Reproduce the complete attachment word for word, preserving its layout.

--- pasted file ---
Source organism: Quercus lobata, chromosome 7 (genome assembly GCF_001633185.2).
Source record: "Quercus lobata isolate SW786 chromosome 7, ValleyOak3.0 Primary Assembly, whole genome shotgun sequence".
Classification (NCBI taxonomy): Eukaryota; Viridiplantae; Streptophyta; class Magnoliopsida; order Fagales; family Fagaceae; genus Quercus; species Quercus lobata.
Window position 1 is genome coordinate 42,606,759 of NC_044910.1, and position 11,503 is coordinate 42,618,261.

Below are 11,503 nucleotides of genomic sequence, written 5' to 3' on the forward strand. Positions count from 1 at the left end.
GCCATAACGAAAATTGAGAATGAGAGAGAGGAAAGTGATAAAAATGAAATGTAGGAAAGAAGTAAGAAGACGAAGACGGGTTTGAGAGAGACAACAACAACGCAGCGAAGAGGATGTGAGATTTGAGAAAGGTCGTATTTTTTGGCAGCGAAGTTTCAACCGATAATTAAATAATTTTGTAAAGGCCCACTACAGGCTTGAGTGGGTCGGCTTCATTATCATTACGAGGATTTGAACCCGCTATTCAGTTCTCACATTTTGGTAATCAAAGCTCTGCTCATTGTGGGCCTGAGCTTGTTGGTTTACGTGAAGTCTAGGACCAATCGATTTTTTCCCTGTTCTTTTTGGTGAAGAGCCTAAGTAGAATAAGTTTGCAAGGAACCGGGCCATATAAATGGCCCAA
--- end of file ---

Source organism: Quercus lobata, chromosome 7 (genome assembly GCF_001633185.2).
Source record: "Quercus lobata isolate SW786 chromosome 7, ValleyOak3.0 Primary Assembly, whole genome shotgun sequence".
Classification (NCBI taxonomy): Eukaryota; Viridiplantae; Streptophyta; class Magnoliopsida; order Fagales; family Fagaceae; genus Quercus; species Quercus lobata.
Window position 1 is genome coordinate 42,606,759 of NC_044910.1, and position 11,503 is coordinate 42,618,261.

Below are 11,503 nucleotides of genomic sequence, written 5' to 3' on the forward strand. Positions count from 1 at the left end.
GCCATAACGAAAATTGAGAATGAGAGAGAGGAAAGTGATAAAAATGAAATGTAGGAAAGAAGTAAGAAGACGAAGACGGGTTTGAGAGAGACAACAACAACGCAGCGAAGAGGATGTGAGATTTGAGAAAGGTCGTATTTTTTGGCAGCGAAGTTTCAACCGATAATTAAATAATTTTGTAAAGGCCCACTACAGGCTTGAGTGGGTCGGCTTCATTATCATTACGAGGATTTGAACCCGCTATTCAGTTCTCACATTTTGGTAATCAAAGCTCTGCTCATTGTGGGCCTGAGCTTGTTGGTTTACGTGAAGTCTAGGACCAATCGATTTTTTCCCTGTTCTTTTTGGTGAAGAGCCTAAGTAGAATAAGTTTGCAAGGAACCGGGCCATATAAATGGCCCAA